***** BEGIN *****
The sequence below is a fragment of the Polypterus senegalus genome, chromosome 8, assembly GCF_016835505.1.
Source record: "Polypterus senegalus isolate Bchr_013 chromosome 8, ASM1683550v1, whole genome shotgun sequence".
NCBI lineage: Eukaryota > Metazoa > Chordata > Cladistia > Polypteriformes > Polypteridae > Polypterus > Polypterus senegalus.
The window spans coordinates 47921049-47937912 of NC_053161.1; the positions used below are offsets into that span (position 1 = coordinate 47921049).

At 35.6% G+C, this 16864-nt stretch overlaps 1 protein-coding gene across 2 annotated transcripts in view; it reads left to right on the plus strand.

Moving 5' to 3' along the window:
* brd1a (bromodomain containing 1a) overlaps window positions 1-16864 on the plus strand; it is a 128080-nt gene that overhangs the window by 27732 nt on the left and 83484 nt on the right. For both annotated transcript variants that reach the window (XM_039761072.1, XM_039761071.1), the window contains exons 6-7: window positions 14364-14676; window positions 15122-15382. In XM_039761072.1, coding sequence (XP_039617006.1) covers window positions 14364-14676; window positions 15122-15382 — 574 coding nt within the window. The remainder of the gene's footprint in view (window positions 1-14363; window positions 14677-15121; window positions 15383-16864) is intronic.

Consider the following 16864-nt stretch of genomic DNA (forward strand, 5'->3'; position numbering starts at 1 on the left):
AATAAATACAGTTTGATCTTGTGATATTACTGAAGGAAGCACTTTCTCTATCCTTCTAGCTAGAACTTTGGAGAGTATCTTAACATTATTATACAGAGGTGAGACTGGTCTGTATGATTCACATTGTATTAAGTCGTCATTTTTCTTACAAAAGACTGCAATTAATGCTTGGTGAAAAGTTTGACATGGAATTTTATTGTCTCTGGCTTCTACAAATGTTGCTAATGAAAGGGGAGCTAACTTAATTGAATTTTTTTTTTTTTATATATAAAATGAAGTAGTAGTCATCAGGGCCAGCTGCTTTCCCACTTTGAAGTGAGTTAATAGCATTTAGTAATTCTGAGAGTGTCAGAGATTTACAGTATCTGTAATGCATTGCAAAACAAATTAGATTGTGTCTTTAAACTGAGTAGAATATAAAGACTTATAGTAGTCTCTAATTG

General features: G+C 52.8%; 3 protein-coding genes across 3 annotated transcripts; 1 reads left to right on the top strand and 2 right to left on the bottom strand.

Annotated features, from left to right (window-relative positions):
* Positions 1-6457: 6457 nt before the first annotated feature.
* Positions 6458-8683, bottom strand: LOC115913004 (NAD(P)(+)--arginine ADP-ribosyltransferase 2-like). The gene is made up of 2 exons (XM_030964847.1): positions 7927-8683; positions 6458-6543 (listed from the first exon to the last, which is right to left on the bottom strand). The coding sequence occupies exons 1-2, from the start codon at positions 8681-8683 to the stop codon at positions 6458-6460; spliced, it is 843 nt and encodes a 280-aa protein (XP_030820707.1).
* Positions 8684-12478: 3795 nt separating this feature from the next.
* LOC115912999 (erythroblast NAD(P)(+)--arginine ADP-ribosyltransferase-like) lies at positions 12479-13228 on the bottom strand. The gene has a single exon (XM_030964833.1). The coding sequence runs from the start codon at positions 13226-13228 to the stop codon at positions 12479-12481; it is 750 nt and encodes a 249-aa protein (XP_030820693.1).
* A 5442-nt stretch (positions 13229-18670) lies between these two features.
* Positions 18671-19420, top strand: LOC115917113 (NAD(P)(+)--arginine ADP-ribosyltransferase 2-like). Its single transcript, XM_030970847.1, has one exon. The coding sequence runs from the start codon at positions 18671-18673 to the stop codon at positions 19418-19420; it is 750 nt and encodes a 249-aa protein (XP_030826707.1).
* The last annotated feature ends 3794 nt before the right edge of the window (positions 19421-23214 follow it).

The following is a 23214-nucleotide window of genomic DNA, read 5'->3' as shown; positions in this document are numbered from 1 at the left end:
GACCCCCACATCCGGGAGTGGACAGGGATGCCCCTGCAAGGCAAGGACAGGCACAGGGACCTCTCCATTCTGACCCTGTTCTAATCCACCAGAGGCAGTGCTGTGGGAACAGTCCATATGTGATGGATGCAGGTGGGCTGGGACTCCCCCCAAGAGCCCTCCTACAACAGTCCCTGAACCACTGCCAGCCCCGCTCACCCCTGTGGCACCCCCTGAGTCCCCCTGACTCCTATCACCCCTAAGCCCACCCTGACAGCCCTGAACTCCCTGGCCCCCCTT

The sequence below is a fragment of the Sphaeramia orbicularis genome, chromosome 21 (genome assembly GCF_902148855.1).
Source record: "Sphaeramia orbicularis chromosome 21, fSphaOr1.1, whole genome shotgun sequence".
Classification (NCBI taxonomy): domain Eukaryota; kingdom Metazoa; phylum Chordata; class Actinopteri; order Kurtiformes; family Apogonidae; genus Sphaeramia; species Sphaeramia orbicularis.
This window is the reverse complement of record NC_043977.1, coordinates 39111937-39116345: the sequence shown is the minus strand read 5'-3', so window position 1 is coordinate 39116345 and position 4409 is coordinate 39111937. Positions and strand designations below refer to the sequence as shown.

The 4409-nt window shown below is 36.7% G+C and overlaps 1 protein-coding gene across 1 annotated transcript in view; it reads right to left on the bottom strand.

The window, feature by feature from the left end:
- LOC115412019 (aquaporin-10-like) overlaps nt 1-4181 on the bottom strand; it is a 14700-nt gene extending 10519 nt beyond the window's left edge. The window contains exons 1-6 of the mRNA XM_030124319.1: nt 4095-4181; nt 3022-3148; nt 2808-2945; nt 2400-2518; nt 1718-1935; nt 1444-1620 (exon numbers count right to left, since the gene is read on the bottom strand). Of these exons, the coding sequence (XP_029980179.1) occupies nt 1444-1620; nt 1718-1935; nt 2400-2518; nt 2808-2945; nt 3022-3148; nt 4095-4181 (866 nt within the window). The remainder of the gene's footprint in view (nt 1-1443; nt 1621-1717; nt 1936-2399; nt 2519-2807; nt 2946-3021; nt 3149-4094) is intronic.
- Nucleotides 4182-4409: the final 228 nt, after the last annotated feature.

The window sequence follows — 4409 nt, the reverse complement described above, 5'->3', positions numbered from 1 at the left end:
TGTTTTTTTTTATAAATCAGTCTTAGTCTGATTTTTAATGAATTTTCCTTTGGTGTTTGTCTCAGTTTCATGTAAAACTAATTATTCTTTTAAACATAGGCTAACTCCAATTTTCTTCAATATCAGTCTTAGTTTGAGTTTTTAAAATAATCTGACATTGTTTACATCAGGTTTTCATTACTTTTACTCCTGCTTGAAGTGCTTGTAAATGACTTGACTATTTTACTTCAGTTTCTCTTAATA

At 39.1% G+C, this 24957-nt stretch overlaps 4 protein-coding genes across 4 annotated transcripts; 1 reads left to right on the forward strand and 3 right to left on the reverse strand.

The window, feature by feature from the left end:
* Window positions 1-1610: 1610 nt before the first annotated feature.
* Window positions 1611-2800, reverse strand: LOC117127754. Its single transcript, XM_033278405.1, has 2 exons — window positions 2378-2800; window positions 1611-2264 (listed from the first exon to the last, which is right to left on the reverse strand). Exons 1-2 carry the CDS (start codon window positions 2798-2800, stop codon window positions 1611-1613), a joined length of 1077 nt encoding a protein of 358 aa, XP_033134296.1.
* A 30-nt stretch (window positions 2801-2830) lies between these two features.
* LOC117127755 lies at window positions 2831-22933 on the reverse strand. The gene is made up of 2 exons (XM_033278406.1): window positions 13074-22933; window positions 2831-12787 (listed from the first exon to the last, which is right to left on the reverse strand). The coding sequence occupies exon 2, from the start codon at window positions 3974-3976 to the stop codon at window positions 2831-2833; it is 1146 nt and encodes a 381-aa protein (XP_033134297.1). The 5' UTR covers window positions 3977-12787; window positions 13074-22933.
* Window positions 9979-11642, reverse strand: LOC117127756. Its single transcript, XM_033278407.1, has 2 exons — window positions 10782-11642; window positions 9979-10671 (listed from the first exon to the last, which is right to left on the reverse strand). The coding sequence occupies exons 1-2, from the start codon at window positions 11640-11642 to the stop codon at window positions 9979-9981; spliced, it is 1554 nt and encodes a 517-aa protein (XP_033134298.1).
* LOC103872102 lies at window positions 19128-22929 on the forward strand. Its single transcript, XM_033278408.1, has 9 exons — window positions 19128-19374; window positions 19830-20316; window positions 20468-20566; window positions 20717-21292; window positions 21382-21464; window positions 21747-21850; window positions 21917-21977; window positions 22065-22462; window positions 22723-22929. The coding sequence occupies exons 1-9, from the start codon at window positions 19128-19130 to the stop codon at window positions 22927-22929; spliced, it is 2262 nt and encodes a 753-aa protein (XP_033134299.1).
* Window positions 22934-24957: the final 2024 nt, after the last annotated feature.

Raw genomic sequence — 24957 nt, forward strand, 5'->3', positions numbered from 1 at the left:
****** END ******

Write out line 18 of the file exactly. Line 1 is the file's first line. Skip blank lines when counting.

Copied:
* The last annotated feature ends 3794 nt before the right edge of the window (positions 19421-23214 follow it).